Your brain is made up of tons of tiny neurons. None of these neurons have conscious thought, yet all together, they result in the works of Shakespeare, the compositions of Mozart, and the creation of the internet. How?
This is the concept of emergence: when the whole is greater than the sum of its parts (Axelrod & Cohen, 2000; Shoup & Studer, 2010). And this is one of the things that makes great schools great: the individuals work together so seamlessly that even if one of those individuals comes or goes, the spirit, teamwork, and success live on. Of course, this raises the question: how do you foster emergence in your school?
There are four main conditions that enable emergence (Grumadaite, 2020), and the good news is that you’re probably already doing some or all of them.
Condition #1: You need actors (staff) who are capable of starting and sustaining relationships.
What exactly does this mean? It means that when you hire, you need to be on the lookout not just for talented teachers, but talented teachers who can and want to be a part of a team. Lone wolf teaching had its heyday in previous decades, but with the new challenges facing education and young people today, a superstar teacher who doesn’t play nicely with others may actually cause an overall negative impact. You know these teachers: they get great results. Maybe students and parents even love them. But they either refuse to show up for professional development or disparage it the whole time they’re there. They talk trash about the administration and undermine decisions. They skip team planning meetings or complain of having “better things to do.” When these teachers stay in your schools, they’re sending a clear message to all the other teachers that says: You’re on your own and you’re a chump if you try to collaborate.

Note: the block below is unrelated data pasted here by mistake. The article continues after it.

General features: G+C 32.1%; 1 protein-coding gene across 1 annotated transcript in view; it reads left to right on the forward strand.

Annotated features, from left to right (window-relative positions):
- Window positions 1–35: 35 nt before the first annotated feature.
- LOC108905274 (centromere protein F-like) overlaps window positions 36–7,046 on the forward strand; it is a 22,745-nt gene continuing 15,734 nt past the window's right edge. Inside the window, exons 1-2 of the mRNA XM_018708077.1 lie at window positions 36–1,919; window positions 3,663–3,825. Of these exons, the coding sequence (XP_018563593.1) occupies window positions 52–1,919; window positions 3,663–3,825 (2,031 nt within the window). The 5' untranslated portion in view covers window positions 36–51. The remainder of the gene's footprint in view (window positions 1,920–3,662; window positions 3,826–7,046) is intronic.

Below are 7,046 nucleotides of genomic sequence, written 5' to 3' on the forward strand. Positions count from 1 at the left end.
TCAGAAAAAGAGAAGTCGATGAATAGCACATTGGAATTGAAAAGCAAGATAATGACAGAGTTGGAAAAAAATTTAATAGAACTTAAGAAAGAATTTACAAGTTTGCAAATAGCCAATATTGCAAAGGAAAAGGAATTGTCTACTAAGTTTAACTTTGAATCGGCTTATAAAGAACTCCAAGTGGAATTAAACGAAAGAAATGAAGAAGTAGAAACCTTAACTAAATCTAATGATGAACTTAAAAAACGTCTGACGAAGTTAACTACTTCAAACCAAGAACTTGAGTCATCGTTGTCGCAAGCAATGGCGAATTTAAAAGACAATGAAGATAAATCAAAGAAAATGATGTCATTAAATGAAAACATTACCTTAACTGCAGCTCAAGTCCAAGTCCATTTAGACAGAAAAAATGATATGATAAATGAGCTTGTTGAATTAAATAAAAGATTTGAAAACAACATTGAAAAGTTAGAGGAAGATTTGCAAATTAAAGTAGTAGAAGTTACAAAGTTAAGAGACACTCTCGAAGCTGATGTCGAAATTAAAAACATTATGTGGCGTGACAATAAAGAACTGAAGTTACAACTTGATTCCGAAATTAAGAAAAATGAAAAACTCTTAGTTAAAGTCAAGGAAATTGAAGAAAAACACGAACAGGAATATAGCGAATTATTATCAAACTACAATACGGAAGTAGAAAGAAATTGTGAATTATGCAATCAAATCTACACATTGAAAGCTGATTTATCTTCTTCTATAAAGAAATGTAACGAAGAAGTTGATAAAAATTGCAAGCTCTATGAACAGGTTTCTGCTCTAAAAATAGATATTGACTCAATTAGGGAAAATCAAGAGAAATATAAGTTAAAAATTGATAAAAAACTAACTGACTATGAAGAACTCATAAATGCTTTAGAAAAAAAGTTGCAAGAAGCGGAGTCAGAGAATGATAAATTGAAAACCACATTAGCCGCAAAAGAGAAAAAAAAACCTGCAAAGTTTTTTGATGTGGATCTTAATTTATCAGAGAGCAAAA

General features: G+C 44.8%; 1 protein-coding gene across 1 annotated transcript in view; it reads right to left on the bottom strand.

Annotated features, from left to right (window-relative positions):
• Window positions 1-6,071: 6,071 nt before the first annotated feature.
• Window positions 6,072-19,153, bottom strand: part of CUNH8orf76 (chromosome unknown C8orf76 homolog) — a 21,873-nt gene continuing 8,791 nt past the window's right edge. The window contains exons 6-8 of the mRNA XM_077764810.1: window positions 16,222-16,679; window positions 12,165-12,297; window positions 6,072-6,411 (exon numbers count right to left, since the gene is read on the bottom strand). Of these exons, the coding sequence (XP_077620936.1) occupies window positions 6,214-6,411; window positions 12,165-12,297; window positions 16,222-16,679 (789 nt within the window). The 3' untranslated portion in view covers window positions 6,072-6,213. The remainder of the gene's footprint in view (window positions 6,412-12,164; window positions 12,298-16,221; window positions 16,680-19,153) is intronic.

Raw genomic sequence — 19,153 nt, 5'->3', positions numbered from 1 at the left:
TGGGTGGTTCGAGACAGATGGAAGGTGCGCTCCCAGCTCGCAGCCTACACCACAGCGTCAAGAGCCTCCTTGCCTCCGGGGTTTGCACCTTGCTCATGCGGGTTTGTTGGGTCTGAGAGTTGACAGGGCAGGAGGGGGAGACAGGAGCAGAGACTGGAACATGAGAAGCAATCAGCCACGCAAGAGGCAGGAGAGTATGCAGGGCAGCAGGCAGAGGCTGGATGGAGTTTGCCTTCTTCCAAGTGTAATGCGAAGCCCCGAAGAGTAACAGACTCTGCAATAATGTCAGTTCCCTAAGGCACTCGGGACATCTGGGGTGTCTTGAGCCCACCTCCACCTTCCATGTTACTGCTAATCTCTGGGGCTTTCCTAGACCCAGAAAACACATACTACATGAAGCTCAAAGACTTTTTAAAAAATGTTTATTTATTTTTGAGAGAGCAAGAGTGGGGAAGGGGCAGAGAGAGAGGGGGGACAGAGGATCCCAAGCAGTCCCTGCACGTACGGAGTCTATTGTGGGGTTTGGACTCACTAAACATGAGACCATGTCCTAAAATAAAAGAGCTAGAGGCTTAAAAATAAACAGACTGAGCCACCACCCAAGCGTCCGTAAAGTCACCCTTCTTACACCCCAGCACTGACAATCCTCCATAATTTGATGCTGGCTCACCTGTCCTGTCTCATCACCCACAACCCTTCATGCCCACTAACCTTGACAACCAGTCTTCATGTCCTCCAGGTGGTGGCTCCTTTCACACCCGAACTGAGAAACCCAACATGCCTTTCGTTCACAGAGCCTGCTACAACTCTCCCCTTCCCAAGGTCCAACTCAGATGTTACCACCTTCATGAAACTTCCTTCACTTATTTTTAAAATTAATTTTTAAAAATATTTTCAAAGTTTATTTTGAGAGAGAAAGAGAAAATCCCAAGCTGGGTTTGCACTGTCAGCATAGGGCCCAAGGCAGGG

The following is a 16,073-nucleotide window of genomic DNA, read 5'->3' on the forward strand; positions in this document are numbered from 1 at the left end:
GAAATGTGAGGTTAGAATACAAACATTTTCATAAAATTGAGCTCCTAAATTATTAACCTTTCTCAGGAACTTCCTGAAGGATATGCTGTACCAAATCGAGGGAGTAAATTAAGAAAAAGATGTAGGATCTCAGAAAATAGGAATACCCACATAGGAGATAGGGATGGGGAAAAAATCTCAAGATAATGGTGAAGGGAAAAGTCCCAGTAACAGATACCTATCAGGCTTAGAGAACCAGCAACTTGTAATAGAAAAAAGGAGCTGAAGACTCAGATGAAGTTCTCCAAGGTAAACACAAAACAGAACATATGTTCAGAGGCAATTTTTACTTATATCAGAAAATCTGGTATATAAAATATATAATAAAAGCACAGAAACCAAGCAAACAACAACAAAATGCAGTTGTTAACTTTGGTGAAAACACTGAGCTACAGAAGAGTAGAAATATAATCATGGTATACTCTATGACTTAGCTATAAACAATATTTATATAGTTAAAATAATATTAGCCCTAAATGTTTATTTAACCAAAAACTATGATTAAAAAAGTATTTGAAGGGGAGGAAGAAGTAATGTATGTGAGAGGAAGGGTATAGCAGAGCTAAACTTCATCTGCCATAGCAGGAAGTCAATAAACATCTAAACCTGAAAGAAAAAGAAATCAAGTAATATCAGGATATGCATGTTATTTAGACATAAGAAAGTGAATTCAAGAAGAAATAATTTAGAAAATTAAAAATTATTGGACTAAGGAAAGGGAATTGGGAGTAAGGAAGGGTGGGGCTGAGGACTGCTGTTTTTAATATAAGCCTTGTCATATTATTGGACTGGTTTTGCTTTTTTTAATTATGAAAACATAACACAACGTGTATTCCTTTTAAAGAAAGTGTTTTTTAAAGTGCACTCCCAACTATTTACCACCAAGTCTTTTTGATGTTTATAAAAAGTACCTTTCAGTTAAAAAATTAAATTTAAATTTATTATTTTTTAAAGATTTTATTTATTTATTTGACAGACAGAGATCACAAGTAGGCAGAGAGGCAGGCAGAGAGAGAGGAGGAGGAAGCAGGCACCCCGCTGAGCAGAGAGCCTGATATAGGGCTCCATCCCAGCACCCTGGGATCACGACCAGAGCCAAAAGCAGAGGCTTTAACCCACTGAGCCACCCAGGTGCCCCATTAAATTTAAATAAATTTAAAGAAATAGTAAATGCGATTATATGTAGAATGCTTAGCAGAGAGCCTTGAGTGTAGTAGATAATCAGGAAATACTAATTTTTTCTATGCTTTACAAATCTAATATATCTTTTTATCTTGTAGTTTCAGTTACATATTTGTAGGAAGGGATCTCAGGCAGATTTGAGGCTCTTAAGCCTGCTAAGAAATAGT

Condition #2: You need to foster interactions between these actors.
This one first comes down to organizational management. Have you planned specific times for various groups of educators to collaborate? Have you ensured that schedules line up in a way that all or almost all of the teachers in a department or grade level have common planning? Do you wisely use before or after school times for productive collaboration?